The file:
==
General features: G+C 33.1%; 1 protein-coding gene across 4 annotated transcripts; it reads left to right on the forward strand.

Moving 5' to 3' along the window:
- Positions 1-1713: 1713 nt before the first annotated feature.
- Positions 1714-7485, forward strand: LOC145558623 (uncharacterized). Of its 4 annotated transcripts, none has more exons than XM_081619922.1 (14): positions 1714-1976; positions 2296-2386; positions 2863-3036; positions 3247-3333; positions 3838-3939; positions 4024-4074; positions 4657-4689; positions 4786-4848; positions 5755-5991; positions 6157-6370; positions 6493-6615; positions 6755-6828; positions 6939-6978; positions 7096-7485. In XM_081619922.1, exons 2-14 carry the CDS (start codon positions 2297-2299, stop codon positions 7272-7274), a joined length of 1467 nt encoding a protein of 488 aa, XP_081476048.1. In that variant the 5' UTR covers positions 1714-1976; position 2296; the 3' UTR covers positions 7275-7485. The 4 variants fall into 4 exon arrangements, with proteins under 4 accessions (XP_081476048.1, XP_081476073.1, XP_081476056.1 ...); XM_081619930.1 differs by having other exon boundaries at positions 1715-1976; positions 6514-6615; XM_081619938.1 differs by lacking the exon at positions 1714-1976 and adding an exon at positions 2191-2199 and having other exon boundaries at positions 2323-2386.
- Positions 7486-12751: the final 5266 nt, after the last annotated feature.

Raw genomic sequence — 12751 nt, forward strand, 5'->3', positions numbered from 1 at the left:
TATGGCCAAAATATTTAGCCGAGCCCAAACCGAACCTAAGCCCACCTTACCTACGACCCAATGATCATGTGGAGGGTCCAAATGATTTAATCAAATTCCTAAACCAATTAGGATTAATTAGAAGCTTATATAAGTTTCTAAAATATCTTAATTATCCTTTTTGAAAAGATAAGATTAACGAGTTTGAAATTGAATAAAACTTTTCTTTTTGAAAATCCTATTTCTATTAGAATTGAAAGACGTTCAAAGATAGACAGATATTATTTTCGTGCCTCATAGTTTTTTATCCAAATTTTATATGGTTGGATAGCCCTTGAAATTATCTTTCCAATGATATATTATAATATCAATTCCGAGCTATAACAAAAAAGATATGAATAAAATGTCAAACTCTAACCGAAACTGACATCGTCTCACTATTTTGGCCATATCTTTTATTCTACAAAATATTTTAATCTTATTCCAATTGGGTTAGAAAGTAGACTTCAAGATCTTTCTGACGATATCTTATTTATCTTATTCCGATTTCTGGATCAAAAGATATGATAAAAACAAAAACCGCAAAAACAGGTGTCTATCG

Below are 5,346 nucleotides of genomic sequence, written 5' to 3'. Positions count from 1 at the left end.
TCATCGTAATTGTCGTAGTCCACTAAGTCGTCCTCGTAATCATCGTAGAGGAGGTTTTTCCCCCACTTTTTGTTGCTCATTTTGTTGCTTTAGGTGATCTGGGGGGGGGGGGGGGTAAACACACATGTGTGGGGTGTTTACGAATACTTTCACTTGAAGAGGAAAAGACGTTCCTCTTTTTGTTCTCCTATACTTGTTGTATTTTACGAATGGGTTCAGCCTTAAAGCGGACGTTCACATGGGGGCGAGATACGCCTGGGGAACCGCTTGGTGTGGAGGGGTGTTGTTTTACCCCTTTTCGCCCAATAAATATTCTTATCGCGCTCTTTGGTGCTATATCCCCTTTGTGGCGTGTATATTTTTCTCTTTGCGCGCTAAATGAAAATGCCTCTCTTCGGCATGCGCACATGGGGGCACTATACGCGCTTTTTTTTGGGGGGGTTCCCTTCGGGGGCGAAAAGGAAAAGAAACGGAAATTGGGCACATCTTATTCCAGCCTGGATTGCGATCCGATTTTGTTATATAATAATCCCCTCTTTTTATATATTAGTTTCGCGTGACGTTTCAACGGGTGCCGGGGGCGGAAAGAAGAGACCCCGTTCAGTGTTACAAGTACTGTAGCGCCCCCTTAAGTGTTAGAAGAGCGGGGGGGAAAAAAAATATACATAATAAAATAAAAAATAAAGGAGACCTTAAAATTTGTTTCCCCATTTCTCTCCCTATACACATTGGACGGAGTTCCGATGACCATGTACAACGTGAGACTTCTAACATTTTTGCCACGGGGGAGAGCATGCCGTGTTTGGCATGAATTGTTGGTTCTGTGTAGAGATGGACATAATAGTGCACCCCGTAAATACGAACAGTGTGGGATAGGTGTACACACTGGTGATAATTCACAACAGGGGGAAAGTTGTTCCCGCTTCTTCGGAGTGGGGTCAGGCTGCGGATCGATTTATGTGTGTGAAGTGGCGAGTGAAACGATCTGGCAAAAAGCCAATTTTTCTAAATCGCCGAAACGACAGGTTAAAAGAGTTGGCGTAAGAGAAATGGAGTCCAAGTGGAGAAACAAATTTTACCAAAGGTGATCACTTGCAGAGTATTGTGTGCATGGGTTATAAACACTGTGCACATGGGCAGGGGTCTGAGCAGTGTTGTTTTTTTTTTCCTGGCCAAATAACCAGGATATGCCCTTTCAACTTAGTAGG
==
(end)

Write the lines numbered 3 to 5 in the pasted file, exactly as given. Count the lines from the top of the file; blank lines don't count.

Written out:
- Positions 1-1713: 1713 nt before the first annotated feature.
- Positions 1714-7485, forward strand: LOC145558623 (uncharacterized). Of its 4 annotated transcripts, none has more exons than XM_081619922.1 (14): positions 1714-1976; positions 2296-2386; positions 2863-3036; positions 3247-3333; positions 3838-3939; positions 4024-4074; positions 4657-4689; positions 4786-4848; positions 5755-5991; positions 6157-6370; positions 6493-6615; positions 6755-6828; positions 6939-6978; positions 7096-7485. In XM_081619922.1, exons 2-14 carry the CDS (start codon positions 2297-2299, stop codon positions 7272-7274), a joined length of 1467 nt encoding a protein of 488 aa, XP_081476048.1. In that variant the 5' UTR covers positions 1714-1976; position 2296; the 3' UTR covers positions 7275-7485. The 4 variants fall into 4 exon arrangements, with proteins under 4 accessions (XP_081476048.1, XP_081476073.1, XP_081476056.1 ...); XM_081619930.1 differs by having other exon boundaries at positions 1715-1976; positions 6514-6615; XM_081619938.1 differs by lacking the exon at positions 1714-1976 and adding an exon at positions 2191-2199 and having other exon boundaries at positions 2323-2386.
- Positions 7486-12751: the final 5266 nt, after the last annotated feature.